NTRP Curates a COVID-19 Secure Red Nose Day Rave

Nocturnal Tour Management (NTRP)’s Mattie Evans reflects on successfully navigating a COVID-19 secure pathway through the ever-changing goalposts, legislation and legal hurdles involved in assembling a production in the COVID-19 era. TPi’s Jacob Waite reports…

Having joined forces with Comic Relief’s Red Nose Day and DJ Gok Wan’s kitchen disco raves, Isolation Nation, Glitterbox’s production team brought the curtain down on BBC One Comic Relief’s main televised event at Royal Albert Hall on 19 March with a ‘Red Nose Rave’ – lit by Kris Goodman and with production design by Sam Tozer of Vision Factory, featuring sets from DJ Gok Wan, Melvo Baptiste, and The Shapeshifters, among others. 

Production Manager, Mattie Evans of Nocturnal Tour Management (NTRP), oversaw the technical delivery of the production. His suppliers of choice included audio vendor, Patchwork London; Christie Lites UK; kabuki vendor, ER Productions; Videographers, Gurbs Dosanjh and Grant Walker; Photographer, Sam Neal; Set Designer, Johnathan Mann in addition to the Royal Albert Hall crew. As the disco ball stopped spinning on the unique fundraising event, the PM checked in with TPi to reflect on his experience wrangling with challenges imposed by the COVID-19 pandemic.

How were you brought into the production picture?

Defected Records Director of Talent & Events, George Pritchard appointed us [Nocturnal Tour Management] to run all live-production streams, including We Dance as One. This naturally progressed to us running Glitterbox’s virtual shows and this particularly special one with DJ Gok Wan for Comic Relief combined with the release of Glitterbox’s documentary, Where Love Lives. The priority in the discussion has always been to make each one bigger and better than before and they know we are always up for the challenge.”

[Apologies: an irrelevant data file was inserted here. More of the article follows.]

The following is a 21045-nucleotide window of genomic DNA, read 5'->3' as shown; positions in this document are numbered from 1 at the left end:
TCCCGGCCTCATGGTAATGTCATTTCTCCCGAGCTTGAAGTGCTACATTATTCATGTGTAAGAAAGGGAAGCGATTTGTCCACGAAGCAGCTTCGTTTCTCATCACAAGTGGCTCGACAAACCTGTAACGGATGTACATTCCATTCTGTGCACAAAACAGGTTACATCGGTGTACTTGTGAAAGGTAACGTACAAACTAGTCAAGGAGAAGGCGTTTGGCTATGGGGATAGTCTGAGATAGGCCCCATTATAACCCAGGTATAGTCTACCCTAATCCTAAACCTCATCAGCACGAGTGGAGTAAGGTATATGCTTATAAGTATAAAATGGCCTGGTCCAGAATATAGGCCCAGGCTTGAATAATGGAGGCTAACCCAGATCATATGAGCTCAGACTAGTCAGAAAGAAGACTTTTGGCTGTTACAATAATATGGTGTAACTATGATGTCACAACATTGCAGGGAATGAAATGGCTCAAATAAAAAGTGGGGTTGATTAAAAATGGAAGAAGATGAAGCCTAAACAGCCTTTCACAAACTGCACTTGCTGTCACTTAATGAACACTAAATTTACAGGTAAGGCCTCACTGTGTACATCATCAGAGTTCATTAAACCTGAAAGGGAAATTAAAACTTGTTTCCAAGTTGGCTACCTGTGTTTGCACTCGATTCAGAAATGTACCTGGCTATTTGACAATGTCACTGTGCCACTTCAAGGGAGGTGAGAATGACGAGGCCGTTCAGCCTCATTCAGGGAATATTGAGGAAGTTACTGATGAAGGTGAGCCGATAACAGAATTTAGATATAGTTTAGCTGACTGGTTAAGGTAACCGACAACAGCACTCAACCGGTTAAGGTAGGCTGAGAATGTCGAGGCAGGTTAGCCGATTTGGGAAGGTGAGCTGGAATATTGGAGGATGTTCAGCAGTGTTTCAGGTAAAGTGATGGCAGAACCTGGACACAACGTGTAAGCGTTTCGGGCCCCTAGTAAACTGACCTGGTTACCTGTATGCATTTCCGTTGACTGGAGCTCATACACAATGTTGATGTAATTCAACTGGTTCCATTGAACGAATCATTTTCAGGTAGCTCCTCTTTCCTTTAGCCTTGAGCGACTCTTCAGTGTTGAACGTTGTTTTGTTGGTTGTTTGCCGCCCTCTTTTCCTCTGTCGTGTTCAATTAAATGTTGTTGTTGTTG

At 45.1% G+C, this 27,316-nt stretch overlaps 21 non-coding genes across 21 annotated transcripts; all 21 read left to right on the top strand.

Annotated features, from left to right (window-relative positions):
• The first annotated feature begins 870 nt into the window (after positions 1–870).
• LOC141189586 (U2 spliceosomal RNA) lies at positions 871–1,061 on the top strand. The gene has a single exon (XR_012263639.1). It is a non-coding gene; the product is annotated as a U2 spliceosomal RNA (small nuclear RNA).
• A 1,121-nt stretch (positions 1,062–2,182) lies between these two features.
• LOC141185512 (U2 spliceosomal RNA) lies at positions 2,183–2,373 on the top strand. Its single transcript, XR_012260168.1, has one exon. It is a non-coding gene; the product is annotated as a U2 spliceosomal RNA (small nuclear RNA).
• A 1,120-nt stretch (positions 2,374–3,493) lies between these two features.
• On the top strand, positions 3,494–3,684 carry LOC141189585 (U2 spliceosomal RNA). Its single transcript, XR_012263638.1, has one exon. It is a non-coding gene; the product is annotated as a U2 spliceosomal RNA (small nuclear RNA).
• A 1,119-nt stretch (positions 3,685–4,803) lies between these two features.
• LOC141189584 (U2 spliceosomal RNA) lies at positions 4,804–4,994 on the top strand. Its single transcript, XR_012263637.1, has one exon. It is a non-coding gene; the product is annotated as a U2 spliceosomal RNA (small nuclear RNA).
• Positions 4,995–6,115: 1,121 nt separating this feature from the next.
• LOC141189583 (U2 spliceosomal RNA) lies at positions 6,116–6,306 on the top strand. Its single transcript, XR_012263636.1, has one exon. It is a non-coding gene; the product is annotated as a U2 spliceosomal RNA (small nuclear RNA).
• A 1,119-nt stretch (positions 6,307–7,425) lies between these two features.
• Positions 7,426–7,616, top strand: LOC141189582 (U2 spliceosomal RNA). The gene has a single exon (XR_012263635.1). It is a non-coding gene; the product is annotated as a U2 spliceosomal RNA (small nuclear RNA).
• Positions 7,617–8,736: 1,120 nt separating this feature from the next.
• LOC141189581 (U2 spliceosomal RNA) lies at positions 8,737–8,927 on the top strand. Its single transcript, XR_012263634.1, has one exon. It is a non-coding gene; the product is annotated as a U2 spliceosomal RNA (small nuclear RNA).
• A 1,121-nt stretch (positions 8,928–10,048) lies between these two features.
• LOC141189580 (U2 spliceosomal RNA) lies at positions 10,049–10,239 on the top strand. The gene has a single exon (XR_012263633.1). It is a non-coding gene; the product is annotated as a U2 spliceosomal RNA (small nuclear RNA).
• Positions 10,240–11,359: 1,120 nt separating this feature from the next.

What was your role on the project?

“NTRP’s role was to oversee all of the production. As Production Manager, I was tasked with appointing all of the technical suppliers and crew including designers, lighting, sound, set, equipment and backline and managing the production build. This, as well as our other specialty – logistics, including planning and implementing the day sheets and ensuring a smooth run across all areas of the production. That’s a day in the life of NTRP, but this time and going forward there was the added COVID-19 secure implementation entailing test resourcing, running the testing and increased health and safety protocols.”


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How important was it to offer work during this difficult time for the sector?

“The whole industry has been hit by the COVID-19 pandemic and we feel it’s so important to support each other to come out of this. It’s the only way to ensure the future success of the industry. We have been trying to find as many avenues to employ suppliers over the pandemic as possible and have been involved with socially distanced festivals, drive-in cinemas, virtual and production livestreams. We’ve done everything we can to try to adapt our skill set and use our existing knowledge to keep creating events in this very unusual time.”